2) No one, to my knowledge, has gotten that specific about what constitutes an enthusiast aside from the fact that, in terms of people that own PCs, they are a pack of idiots that are easy to sell googaws to by slapping a fast car, dragon, or a big boob girl on the package in order to pump them for money while they aspire to waste electricity and manufacturing capacity.
  • mr2ns - Saturday, September 9, 2023 - link

    right, I wasn't disputing the mediocre, just saying that calling it mediocre than saying that using it isn't sacrificing effective heat dissipation are not congruent thoughts.
  • meacupla - Saturday, September 9, 2023 - link

    It can handle a 340W load. It's more than enough for desktop CPUs.
  • mr2ns - Saturday, September 9, 2023 - link

    Where did "handle" even entered this conversation? Literally every cooler in the chart can handle 340W but without you providing some further context to what you mean, what does that have to do with the price of fish?
  • meacupla - Saturday, September 9, 2023 - link

    Do you know how to read graphs? It's pretty obvious you can read, but can you comprehend what is being said?

    Look at the graphs for Maximum fan speed, Core temp, 340W.
    It says "25.8C delta over ambient".
    That means, if you're in a 20C room, core temp would be at 45.8C.
    That would be a good result.
    If you can't understand that, you need to go back to school.
  • mr2ns - Monday, September 11, 2023 - link

    Yes, I know how to read but that really isn't the question so much as can YOU read, or did you just jump into a random comment to ramble off course?
    I pointed out that the author called thermal performance mediocre THEN goes on to say, "without significantly sacrificing effective heat dissipation". Those thoughts are not congruent. They do not agree. Pick one, not both.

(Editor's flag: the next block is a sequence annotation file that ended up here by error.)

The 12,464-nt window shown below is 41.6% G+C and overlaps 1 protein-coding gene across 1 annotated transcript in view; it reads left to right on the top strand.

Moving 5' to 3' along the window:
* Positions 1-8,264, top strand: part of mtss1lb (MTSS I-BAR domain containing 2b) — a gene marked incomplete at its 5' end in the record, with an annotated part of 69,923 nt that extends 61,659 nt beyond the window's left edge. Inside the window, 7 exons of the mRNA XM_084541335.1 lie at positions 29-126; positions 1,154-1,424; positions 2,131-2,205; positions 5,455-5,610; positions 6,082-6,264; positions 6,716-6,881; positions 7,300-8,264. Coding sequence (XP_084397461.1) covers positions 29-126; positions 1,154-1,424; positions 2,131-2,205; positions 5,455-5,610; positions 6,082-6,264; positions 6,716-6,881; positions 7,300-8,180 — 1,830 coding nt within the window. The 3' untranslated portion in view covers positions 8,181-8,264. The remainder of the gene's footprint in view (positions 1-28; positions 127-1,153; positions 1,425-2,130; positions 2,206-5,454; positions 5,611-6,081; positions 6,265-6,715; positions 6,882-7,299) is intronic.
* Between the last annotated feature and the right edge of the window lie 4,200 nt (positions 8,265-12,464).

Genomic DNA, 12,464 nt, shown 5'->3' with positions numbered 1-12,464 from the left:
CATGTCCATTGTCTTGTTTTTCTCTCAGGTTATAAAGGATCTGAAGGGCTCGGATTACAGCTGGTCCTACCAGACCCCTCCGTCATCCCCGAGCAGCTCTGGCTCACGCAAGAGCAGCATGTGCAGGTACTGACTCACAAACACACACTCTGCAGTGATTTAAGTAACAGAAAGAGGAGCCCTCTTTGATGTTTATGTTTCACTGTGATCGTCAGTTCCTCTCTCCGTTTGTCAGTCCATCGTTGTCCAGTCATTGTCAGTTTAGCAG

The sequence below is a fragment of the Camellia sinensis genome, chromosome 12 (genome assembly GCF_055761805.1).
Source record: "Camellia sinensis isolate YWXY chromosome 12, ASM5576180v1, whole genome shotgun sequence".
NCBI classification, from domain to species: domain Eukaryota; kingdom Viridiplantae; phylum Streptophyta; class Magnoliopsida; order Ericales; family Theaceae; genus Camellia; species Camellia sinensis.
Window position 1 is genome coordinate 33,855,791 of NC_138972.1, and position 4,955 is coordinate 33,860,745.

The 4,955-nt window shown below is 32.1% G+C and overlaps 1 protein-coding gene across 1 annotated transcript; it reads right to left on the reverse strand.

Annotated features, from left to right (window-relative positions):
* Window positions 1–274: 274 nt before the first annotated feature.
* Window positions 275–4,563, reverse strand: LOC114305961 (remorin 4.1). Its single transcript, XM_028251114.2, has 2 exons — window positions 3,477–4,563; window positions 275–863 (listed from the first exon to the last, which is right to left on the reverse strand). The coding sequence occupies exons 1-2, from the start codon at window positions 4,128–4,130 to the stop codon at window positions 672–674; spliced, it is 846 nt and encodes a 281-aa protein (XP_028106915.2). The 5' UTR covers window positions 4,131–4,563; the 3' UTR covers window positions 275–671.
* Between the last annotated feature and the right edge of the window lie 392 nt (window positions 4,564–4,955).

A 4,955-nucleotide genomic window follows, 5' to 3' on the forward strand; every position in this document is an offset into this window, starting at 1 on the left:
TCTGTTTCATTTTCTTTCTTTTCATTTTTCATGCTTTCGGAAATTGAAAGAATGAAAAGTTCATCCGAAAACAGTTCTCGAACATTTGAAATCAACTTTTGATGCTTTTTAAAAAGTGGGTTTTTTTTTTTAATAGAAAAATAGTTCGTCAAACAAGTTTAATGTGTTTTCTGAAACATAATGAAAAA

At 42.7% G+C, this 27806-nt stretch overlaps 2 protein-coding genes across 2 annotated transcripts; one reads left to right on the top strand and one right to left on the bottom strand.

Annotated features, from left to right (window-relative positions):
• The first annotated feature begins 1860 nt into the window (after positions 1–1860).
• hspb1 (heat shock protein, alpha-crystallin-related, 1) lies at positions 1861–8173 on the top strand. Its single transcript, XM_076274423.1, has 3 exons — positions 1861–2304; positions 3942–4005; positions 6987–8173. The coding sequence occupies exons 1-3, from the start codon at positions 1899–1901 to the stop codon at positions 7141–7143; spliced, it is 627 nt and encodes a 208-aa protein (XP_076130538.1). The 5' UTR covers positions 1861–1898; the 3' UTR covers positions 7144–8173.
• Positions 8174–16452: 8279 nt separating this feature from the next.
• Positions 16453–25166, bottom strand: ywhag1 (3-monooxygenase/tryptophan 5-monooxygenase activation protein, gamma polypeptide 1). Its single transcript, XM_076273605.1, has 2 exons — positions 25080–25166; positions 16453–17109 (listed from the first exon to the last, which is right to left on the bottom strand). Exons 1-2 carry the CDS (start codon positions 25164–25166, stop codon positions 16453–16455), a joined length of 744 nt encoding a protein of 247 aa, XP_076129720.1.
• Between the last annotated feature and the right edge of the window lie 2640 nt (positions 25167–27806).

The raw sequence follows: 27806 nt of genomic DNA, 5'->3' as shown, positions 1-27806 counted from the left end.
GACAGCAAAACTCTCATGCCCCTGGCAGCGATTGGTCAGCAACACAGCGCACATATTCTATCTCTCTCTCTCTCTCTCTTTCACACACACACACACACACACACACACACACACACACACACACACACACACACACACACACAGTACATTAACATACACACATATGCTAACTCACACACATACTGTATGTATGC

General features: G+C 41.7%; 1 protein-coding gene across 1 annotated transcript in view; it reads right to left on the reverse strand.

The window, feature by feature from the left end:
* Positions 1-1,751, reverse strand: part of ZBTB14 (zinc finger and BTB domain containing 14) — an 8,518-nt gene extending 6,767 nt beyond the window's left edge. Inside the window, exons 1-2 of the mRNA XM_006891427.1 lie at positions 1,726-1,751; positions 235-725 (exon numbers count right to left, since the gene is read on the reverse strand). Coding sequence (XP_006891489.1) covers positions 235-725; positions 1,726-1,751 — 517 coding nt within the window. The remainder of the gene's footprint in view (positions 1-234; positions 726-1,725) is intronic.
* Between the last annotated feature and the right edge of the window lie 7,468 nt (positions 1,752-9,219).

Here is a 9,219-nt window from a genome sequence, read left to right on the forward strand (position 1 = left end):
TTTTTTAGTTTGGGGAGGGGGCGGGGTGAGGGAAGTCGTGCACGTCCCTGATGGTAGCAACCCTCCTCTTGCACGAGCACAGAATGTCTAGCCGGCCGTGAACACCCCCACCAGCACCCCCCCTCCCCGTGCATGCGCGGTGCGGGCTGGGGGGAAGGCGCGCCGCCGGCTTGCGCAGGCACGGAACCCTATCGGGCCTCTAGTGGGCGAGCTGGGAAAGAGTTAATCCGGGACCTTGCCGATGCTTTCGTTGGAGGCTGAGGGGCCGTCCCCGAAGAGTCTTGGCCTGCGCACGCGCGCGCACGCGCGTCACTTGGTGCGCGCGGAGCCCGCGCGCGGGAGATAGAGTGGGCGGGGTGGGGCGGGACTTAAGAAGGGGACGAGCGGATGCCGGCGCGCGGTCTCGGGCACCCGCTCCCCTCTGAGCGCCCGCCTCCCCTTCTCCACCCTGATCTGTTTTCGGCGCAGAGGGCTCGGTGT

Do you understand what I am saying now, or do you REALLY want to continue shaking your fists at the sky about what it can handle? The performance was never my dispute, the author’s contrary thought expression is. So again I ask you, how does your initial or elaborated comment disagree with my expression that the author’s two thoughts do not belong together? It seems to me that you agree with me as you contend it is a good result, not mediocre as the author stated.

    If you were intending to respond to PeachNCream where they said that its performance IS mediocre then there is a handy reply button, and probably always was, after their comment instead.

  • PeachNCream - Tuesday, September 12, 2023 - link

    Please don't drag me into this one. I get what you're saying but I was trying to add a little more context. Modern writers often stop writing, look at a phone, and then resume. That creates disjointed thoughts like the one you highlighted as a bit mismatched. I get it. I even agree to an extent, but I also see the fact that it doesn't really stand out all that much among water-cooled AIOs so it still makes a bit of sense even if its obvious the writer was distracted and no one bothered to do any editing before publication.